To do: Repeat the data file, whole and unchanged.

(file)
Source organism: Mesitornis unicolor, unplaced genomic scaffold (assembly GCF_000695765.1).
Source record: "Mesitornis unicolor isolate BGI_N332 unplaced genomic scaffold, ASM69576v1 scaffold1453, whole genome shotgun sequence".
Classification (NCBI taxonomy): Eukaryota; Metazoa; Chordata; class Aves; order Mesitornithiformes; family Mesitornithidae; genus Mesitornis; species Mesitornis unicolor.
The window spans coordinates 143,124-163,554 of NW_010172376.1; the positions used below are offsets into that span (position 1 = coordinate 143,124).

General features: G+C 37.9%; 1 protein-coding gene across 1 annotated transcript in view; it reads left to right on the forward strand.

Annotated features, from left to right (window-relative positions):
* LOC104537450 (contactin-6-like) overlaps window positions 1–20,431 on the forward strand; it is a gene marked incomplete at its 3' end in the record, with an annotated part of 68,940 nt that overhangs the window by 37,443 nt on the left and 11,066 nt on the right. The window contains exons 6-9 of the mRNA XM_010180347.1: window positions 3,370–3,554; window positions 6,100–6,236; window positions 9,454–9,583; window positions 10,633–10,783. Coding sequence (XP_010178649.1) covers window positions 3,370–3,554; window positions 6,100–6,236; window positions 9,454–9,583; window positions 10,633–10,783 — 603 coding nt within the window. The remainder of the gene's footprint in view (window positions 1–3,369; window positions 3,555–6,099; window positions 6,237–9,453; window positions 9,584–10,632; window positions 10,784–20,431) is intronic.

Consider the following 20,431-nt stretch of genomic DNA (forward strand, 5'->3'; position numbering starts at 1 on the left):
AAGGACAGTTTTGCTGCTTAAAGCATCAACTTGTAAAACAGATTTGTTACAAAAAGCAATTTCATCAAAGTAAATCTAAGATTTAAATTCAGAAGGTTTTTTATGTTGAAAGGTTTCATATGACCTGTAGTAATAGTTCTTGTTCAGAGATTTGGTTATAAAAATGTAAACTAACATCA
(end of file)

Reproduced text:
Source organism: Mesitornis unicolor, unplaced genomic scaffold (assembly GCF_000695765.1).
Source record: "Mesitornis unicolor isolate BGI_N332 unplaced genomic scaffold, ASM69576v1 scaffold1453, whole genome shotgun sequence".
Classification (NCBI taxonomy): Eukaryota; Metazoa; Chordata; class Aves; order Mesitornithiformes; family Mesitornithidae; genus Mesitornis; species Mesitornis unicolor.
The window spans coordinates 143,124-163,554 of NW_010172376.1; the positions used below are offsets into that span (position 1 = coordinate 143,124).

General features: G+C 37.9%; 1 protein-coding gene across 1 annotated transcript in view; it reads left to right on the forward strand.

Annotated features, from left to right (window-relative positions):
* LOC104537450 (contactin-6-like) overlaps window positions 1–20,431 on the forward strand; it is a gene marked incomplete at its 3' end in the record, with an annotated part of 68,940 nt that overhangs the window by 37,443 nt on the left and 11,066 nt on the right. The window contains exons 6-9 of the mRNA XM_010180347.1: window positions 3,370–3,554; window positions 6,100–6,236; window positions 9,454–9,583; window positions 10,633–10,783. Coding sequence (XP_010178649.1) covers window positions 3,370–3,554; window positions 6,100–6,236; window positions 9,454–9,583; window positions 10,633–10,783 — 603 coding nt within the window. The remainder of the gene's footprint in view (window positions 1–3,369; window positions 3,555–6,099; window positions 6,237–9,453; window positions 9,584–10,632; window positions 10,784–20,431) is intronic.

Consider the following 20,431-nt stretch of genomic DNA (forward strand, 5'->3'; position numbering starts at 1 on the left):
AAGGACAGTTTTGCTGCTTAAAGCATCAACTTGTAAAACAGATTTGTTACAAAAAGCAATTTCATCAAAGTAAATCTAAGATTTAAATTCAGAAGGTTTTTTATGTTGAAAGGTTTCATATGACCTGTAGTAATAGTTCTTGTTCAGAGATTTGGTTATAAAAATGTAAACTAACATCA